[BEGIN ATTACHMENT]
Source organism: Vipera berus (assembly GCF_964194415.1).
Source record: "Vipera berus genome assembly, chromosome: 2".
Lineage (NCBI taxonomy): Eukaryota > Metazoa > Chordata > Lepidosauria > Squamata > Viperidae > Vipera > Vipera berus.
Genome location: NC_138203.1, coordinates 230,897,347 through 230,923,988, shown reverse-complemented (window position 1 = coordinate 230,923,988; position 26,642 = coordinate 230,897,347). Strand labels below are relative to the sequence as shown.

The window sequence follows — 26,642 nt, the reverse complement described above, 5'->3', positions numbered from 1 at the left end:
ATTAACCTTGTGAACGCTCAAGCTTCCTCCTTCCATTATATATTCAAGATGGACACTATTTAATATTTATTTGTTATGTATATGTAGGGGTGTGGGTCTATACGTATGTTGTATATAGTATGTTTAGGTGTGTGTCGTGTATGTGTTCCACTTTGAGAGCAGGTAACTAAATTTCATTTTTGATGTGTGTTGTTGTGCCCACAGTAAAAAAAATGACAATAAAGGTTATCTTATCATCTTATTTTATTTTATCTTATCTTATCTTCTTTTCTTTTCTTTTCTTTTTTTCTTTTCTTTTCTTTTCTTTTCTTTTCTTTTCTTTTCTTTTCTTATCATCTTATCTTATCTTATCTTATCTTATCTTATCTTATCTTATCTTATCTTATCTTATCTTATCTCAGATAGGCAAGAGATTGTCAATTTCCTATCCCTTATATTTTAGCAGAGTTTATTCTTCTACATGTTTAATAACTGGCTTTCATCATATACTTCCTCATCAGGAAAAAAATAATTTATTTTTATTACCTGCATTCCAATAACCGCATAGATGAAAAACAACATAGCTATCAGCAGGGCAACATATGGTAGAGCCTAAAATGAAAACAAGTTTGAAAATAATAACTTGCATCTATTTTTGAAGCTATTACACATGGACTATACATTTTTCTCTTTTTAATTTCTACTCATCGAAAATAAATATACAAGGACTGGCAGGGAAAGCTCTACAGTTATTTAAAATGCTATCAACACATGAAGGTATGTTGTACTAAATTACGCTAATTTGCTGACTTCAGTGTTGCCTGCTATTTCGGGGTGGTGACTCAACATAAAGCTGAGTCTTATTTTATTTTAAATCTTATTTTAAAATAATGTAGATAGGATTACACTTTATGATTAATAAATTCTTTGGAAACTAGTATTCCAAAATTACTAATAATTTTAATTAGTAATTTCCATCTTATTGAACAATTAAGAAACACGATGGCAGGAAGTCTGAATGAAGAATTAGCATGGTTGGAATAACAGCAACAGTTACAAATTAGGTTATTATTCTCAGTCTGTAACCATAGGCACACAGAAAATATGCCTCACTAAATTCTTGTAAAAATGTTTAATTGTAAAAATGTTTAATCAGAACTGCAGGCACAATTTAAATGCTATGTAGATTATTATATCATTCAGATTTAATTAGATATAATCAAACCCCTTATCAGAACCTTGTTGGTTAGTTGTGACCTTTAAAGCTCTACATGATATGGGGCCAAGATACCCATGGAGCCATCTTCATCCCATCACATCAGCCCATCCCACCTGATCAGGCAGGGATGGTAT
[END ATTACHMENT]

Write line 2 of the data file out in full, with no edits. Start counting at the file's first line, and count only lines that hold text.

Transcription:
Source record: "Vipera berus genome assembly, chromosome: 2".